### Speaker

Mr
Lothar Maisenbacher
(Max Planck Institute of Quantum Optics)

### Description

Precision measurements of atomic hydrogen (H) have long been successfully used to extract fundamental constants and to test bound-state quantum electrodynamics. Both the Rydberg constant $R_\infty$ and the proton root mean square charge radius $r_\mathrm{p}$ can be determined by H spectroscopy, requiring the measurement of at least two transition frequencies. With the very precisely measured 1S-2S transition frequency serving as a corner stone [1], the current limitation is the measurement precision of other H transition frequencies. Moreover, the CODATA 2014 value [2] for $r_\mathrm{p}$, containing the H spectroscopy world data and elastic scattering results, disagrees by 5.6 standard deviations ($\sigma$) with the much more precise value extracted from spectroscopy of muonic hydrogen ($\mu$p) [3].
Using a cryogenic beam of H atoms optically excited to the initial 2S state, we measured the 2S-4P transition in H with a relative uncertainty of 4 parts in $10^{12}$ [4]. Combining our result with the 1S-2S transition frequency yields the values of the Rydberg constant $R_\infty = 10973731.568076(96)$ m$^{-1}$ and $r_\mathrm{p} = 0.8335(95)$ fm. Our $r_\mathrm{p}$ value is 3.7$\sigma$ smaller than the CODATA value, but in good agreement with the $\mu$p value.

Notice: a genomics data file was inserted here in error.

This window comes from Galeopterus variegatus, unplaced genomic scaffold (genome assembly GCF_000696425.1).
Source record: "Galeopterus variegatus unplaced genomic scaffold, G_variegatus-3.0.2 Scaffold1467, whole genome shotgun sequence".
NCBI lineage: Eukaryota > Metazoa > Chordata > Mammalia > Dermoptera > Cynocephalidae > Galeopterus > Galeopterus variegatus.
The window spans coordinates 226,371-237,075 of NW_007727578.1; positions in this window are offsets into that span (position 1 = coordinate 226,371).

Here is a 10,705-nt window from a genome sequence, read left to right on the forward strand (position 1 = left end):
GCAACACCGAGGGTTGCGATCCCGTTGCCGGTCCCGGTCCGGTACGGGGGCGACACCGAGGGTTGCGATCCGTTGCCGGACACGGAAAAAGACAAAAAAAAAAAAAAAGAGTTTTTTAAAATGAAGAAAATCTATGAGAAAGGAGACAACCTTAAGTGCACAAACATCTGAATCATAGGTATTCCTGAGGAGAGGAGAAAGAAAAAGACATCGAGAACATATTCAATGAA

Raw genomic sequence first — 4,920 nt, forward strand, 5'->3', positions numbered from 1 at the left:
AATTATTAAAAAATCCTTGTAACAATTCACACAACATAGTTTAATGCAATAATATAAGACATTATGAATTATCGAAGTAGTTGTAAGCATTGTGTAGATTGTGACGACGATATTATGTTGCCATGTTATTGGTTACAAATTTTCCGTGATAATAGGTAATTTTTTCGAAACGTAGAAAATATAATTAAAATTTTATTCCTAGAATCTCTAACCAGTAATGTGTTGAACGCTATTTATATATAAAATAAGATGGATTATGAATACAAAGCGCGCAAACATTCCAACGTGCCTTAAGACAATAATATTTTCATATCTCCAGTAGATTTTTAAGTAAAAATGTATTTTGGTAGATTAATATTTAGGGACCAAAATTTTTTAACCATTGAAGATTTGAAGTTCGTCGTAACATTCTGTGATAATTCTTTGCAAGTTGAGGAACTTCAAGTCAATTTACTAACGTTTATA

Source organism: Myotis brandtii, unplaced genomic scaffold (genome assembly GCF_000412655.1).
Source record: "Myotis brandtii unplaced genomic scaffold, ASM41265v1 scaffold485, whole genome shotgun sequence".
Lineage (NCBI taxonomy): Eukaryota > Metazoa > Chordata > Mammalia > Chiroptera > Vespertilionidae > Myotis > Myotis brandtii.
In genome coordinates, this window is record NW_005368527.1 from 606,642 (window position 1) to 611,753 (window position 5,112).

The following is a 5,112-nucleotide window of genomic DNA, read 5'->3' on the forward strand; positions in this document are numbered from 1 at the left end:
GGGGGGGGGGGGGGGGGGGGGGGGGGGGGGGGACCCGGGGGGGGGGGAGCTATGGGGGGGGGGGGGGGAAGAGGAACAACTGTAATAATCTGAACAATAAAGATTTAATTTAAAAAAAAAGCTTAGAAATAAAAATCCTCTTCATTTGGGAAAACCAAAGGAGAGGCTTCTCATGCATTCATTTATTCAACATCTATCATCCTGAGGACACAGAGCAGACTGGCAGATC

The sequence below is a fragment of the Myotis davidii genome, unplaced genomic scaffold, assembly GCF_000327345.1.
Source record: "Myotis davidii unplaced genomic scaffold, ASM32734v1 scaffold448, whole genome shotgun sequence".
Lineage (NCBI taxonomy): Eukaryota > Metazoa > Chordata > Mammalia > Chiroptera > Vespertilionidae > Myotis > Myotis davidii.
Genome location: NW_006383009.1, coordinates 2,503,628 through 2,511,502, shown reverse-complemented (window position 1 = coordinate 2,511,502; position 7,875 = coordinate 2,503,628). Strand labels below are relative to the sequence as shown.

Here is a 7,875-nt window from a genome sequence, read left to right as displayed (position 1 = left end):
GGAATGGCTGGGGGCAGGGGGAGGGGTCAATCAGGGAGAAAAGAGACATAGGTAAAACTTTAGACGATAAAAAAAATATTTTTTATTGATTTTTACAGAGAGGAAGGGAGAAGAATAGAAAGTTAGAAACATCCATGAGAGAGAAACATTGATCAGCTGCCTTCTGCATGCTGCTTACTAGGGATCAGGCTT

[1] C.G. Parthey $\textit{et al.}$, Phys. Rev. Lett. $\textbf{107}$, 203001 (2011).
[2] P.J. Mohr $\textit{et al.}$, Rev. Mod. Phys. $\textbf{88}$, 035009 (2016).
[3] A. Antognini $\textit{et al.}$, Science $\textbf{339}$, 417 (2013).
[4] A. Beyer $\textit{et al.}$, Science $\textbf{358}$, 79 (2017).

[email protected] |

### Primary author

Mr
Lothar Maisenbacher
(Max Planck Institute of Quantum Optics)

### Co-authors

Mr
Alexey Grinin
(Max Planck Institute of Quantum Optics)
Dr
Arthur Matveev
(Max Planck Institute of Quantum Optics)
Dr
Beyer Axel
(Max Planck Institute of Quantum Optics)
Dr
Ksenia Khabarova
(Lebedev Physical Institute)
Dr
Nikolai Kolachevsky
(Lebedev Physical Institute)
Prof.
Randolf Pohl
(Max Planck Institute of Quantum Optics; Johannes Gutenberg University Mainz)
Prof.
Theodor W. Hänsch
(Max Planck Institute of Quantum Optics; Ludwig Maximilians University Munich)
Dr
Thomas Udem
(Max Planck Institute of Quantum Optics)
Mr
Vitaly Andreev
(Max Planck Institute of Quantum Optics)